A friend at work has lent me a book that compares English and Finnish proverbs. While the meanings are similar I love the way the Finnish versions all have a local twist, usually associated with the seasons, the earth or Finnish wildlife.
For example, where I’d say: ‘straight from the frying pan and into the fire’, a Finn might say ‘Kun menee sutta pakoon, tulee karhu vastaan’ ( When you flee from a wolf, you run into a bear).
Similarly, the months of the year in Finnish are also tied to life.
Here are the 12 months of the year in Finnish and their meanings as far as I can tell. When forming the name of the month, you add kuu (moon), for example tammikuu is January.
1. Tammi – oak, or heart in some dialects. Sometimes attributed as being named for the ‘heart of winter’
2. Helmi – pearl. Possibly named for the sun shining on droplets of ice, giving a pearl like effect.
3. Maalis – maa means earth or ground. Some theories say this is the month when the earth is again visible as the snow melts away.
4. Huhti – a time when trees were cut and burnt so as to add nutrition to the soil (in English this is called ‘swidden’, something I’d never heard of before)
5. Touko – crop, a time to plant crops for the next harvest
6. Kesä – kesä means summer and June is considered the first month of summer in Finland
7. Heinä – hay, make it while the sun shines!
8. Elo – elo means life and elonkorjuu is the Finnish word for harvest
9. Syys – autumn is syksy in Finnish and September is considered the beginning of autumn in Finland
10.Loka – dirt or mud, probably due to the slush on the ground as the first snow falls
11. Marras – death, a time when the plants and trees begin to die as the days get increasingly shorter.
12. Joulu – an old festival gradually replaced by Christmas and now associated with the Christian festival. Joulupukki (now meaning Santa Claus) actually means ‘yule goat’ and comes from the story in Norse mythology of Wōden and Thor embarking on their Wild Hunt on a flying wagon pulled by goats.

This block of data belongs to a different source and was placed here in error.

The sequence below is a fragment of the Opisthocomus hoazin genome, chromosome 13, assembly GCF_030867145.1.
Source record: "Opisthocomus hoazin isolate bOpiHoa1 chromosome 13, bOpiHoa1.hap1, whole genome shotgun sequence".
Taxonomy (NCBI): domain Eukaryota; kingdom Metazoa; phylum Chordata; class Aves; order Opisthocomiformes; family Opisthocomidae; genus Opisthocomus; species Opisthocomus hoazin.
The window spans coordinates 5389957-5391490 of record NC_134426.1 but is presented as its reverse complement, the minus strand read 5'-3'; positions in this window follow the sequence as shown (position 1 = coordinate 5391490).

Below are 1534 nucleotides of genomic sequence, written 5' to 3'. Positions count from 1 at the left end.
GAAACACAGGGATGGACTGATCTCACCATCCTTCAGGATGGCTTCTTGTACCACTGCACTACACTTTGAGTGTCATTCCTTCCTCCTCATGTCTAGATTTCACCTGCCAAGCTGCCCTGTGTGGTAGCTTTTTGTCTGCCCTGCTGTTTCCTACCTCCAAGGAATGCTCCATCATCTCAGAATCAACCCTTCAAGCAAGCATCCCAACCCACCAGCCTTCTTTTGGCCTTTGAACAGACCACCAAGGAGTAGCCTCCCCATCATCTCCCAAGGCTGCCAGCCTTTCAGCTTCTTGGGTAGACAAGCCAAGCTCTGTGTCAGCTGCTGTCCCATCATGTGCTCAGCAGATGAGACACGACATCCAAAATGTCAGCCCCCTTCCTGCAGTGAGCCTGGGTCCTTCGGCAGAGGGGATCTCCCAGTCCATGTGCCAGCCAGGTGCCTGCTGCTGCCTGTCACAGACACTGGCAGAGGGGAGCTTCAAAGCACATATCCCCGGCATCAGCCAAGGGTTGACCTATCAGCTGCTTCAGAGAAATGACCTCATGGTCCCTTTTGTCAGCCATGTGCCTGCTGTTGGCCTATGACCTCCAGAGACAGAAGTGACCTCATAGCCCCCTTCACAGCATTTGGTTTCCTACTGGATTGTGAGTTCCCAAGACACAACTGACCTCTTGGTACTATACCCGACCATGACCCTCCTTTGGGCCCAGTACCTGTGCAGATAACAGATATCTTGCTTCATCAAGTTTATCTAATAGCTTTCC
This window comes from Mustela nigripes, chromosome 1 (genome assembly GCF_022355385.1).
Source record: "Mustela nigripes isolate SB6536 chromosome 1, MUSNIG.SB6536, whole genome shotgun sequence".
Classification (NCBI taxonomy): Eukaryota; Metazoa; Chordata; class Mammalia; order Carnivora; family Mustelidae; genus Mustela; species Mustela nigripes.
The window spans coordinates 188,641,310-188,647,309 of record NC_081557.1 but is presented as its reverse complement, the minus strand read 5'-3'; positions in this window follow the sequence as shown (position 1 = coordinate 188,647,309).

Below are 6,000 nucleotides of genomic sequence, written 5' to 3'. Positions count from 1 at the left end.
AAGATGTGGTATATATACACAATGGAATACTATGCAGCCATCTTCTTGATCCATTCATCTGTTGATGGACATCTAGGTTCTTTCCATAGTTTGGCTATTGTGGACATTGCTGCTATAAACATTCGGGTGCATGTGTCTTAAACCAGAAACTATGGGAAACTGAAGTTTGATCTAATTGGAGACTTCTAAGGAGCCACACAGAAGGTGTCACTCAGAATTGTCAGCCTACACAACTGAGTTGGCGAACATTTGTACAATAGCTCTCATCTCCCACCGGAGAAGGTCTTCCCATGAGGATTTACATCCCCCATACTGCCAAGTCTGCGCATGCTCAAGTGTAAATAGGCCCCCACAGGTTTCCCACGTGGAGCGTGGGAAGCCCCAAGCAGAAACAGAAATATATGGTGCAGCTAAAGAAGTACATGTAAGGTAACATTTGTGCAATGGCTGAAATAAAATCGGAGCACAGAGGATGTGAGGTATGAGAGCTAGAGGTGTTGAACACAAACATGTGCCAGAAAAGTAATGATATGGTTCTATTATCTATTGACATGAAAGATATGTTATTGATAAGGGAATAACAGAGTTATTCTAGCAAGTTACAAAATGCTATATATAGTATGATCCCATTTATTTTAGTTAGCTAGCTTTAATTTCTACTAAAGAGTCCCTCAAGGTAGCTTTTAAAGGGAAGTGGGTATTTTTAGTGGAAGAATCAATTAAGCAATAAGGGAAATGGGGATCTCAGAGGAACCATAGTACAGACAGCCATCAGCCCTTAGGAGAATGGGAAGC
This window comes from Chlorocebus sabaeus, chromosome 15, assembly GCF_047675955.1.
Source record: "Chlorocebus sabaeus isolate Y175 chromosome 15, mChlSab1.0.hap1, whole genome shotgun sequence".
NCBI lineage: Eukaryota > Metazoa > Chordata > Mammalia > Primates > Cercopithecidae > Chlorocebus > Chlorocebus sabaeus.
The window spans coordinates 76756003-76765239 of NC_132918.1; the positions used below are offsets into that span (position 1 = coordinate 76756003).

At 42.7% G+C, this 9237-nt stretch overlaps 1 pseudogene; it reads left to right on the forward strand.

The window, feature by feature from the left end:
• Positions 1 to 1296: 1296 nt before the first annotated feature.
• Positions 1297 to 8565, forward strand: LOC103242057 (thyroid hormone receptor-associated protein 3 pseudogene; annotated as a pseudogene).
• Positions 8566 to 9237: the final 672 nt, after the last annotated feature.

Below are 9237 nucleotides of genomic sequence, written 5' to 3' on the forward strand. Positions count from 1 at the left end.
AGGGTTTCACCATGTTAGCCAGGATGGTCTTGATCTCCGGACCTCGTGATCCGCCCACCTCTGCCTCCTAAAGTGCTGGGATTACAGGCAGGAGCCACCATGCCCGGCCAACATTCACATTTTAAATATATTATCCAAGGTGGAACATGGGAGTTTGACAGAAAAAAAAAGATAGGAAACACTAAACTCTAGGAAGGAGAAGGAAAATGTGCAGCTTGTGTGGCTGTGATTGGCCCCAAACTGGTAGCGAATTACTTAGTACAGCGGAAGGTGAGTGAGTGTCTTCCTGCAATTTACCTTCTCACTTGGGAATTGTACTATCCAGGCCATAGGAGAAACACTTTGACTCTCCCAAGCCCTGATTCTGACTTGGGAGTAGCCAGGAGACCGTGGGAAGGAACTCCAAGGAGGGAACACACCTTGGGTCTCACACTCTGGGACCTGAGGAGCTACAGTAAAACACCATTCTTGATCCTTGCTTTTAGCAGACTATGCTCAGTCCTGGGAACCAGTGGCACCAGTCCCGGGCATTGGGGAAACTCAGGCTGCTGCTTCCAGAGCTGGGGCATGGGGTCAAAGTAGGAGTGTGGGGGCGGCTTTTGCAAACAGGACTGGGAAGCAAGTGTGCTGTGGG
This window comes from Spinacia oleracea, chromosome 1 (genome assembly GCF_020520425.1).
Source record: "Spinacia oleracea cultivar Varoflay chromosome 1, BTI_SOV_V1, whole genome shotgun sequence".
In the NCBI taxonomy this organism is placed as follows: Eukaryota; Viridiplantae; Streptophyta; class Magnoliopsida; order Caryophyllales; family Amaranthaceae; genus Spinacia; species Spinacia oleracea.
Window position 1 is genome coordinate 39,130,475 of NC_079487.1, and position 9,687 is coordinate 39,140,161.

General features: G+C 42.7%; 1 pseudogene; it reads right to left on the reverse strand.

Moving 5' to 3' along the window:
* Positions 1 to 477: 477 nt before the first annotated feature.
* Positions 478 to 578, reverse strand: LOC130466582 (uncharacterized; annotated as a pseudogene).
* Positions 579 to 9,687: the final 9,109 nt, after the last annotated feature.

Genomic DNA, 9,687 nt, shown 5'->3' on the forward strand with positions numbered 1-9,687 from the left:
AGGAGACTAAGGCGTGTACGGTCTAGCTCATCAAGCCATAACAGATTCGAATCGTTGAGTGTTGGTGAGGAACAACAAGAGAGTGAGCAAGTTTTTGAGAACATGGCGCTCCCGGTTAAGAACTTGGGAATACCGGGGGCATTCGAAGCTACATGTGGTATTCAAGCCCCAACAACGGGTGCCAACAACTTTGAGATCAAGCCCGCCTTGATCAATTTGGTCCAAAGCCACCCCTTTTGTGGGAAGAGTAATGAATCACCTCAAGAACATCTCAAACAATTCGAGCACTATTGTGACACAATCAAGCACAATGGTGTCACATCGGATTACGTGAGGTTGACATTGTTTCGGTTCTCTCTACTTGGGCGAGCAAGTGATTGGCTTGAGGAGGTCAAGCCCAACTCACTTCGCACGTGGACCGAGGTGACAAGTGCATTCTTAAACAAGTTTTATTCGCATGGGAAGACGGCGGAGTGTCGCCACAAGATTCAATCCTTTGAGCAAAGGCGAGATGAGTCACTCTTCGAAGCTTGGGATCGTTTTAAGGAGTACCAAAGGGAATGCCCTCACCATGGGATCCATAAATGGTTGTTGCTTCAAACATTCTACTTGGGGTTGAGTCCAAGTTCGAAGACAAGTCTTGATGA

We learnt another Finnish saying recently. As reindeer cannot pee and run at the same time, one way to measure distance was the length a reindeer could travel before having to stop to relieve itself (max distance estimated to be 7.5km). Known as poronkusema I’m not sure we have an English equivalent, but you never known when it may come in handy.
Hyvää Joulua! Merry Christmas! x
10 thoughts on “Until the reindeer pees…”
Thank you for this post. It was few weeks ago when discussed about those month names. Then we thought for example that if Joulukuu comes from Christmas, then logically Kesäkuu should be Mid-summer month. 🙂
Well done! Thanks & Hyvää Joulua!
This is wonderful — I love the connections that you point out and how they remain rooted in nature and wildlife, when so often, it seems we are in such a hurry to remove ourselves from nature at all costs.
Thanks Carrie, so much about life here is closely related to the seasons. Even in the city. We are looking forward to winter solstice tomorrow & gradually longer days. Merry Christmas!
” from the frying pan and into the fire..” More often a Finn would say “Ojasta allikkoon”, even though average Finn wouldn’t know what “allikko” means. I had to look it up, and it means something like a small pond or wet bog. Oja means a ditch. So from a ditch to the small pond or alike.
I guess “Huhti” is totally unknown word to most of the Finns. And there are lots of more or less forgotten words that make sense only in sayings.
Thanks for this, it’s always good to hear what Finns really say rather than what I read in books. When learning a new language it’s good to remember – sometimes we don’t even know our own entirely! Thanks for the comment & Hyvää Joulua!
I’ve never thought about the Finnish months in their literal meaning (even thought I am a native Finnish speaker!). Thanks for highlighting these. 🙂
You’re welcome. ☺️ I only just thought about a guy I know called Touko sharing his name with a month
Very funny and interesting post! ☺️
Thanks! I need to learn & share some more Finnish sayings